Window of opportunity
by Jan Palmowski
Mariya Gabriel has a chance to make universities central to EU policy. In the weeks following Mariya Gabriel’s nomination as Commissioner for Innovation and Youth, it was her job description that caught critics’ attention. It was a curious title for a portfolio that includes lifelong learning. A broad coalition, from Nobel prize winners and university presidents to European Parliament president David Sassoli, also objected to the conspicuous omission of research and education. But what about Gabriel’s own priorities? Gabriel’s hearing at the European Parliament on 30 September was no formality. It was part of a process of scrutiny that has so far rejected three candidates proposed by incoming Commission president Ursula von der Leyen.
The Parliament, which elected von der Leyen with a wafer-thin majority, has been flexing its muscles. Gabriel’s three-hour grilling by MEPs offered a roadmap for her priorities, for which she will be held to account. As their support for the European Universities Initiative, which aims to build international networks of institutions, shows, European governments and leaders have rarely been so attentive to universities. They recognise, for example, the popularity of the Erasmus mobility
scheme among young voters and future influencers.
At the hearing, Gabriel grasped that now is a perfect moment to corral EU member states into action to realise a European Education Area, and to link this to a new vision for the existing plans to create a European Research Area. Both are needed, Gabriel noted, to ensure that the best minds stay in Europe. Gabriel emphasised that Horizon Europe needs to maintain a balance between research and innovation. She was robust in her defence of the European Research Council, and stressed the importance of frontier-led research for the second pillar of Horizon Europe.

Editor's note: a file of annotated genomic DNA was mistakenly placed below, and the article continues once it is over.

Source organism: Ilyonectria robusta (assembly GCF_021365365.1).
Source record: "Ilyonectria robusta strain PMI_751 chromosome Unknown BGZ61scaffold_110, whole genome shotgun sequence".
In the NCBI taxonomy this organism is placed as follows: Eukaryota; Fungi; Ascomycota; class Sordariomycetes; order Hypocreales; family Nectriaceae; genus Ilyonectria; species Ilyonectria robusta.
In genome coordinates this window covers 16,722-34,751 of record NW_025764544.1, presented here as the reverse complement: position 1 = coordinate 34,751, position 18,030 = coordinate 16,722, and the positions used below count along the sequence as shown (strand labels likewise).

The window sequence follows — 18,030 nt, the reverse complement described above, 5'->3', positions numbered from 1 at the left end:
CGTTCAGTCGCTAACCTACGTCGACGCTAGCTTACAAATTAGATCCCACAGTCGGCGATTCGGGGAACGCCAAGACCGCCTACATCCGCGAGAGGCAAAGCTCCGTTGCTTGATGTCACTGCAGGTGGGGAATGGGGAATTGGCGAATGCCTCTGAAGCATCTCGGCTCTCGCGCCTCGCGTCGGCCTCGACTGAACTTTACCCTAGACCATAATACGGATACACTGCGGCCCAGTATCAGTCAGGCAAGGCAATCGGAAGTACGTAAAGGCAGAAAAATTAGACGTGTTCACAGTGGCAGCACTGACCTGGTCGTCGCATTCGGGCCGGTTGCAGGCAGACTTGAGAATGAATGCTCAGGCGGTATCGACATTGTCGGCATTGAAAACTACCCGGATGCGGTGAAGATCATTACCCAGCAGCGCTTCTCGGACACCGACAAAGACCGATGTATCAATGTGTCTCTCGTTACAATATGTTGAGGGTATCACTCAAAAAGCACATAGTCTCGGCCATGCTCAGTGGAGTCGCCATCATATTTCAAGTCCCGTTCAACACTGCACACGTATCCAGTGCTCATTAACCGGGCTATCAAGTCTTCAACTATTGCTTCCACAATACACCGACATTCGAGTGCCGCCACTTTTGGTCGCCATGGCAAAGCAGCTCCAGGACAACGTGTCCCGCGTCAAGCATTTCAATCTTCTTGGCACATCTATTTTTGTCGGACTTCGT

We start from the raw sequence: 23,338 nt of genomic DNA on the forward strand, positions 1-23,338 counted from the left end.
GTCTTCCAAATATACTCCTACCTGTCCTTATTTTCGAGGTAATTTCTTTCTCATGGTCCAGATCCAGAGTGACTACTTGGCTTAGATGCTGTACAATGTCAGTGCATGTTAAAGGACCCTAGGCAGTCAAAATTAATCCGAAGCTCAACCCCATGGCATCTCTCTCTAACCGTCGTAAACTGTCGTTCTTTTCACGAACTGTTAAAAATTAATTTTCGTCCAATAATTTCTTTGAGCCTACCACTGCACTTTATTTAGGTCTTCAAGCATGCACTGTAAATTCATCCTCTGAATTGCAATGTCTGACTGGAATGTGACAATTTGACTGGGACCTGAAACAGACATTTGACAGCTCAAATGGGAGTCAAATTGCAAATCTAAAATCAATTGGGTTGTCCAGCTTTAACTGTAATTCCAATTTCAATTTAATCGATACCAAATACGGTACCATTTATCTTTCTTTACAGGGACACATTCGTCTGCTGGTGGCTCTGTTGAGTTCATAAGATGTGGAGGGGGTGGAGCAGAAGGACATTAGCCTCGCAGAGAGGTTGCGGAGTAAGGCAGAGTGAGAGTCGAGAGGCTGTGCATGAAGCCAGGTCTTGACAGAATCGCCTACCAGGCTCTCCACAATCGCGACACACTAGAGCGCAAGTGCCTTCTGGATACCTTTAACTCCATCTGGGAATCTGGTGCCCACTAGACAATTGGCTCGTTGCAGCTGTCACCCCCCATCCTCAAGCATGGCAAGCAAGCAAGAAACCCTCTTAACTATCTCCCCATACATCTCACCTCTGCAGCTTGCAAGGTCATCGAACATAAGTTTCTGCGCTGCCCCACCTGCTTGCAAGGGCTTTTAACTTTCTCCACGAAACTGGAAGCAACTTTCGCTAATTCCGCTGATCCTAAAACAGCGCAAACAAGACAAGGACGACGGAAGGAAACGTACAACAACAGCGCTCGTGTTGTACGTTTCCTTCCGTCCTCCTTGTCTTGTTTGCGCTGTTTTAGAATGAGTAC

This will receive over half of the programme’s budget, and aims to address the challenges our societies face, and boost industrial capacity. Responding to a challenge from Green MEP Gina Dowding, Gabriel stressed that research’s capacity to find solutions we aren't yet aware of was crucial in order to reach targets to fight climate change.
Gabriel is clearly more at ease than her predecessor Carlos Moedas with making the case for frontier-led, collaborative research. And while sharing Moedas’s commitment to the European Innovation Council,
she also emphasised the pivotal importance of education for innovation. Europe’s companies, from start-ups to corporations, depend on the skills and creativity of Europe’s graduates.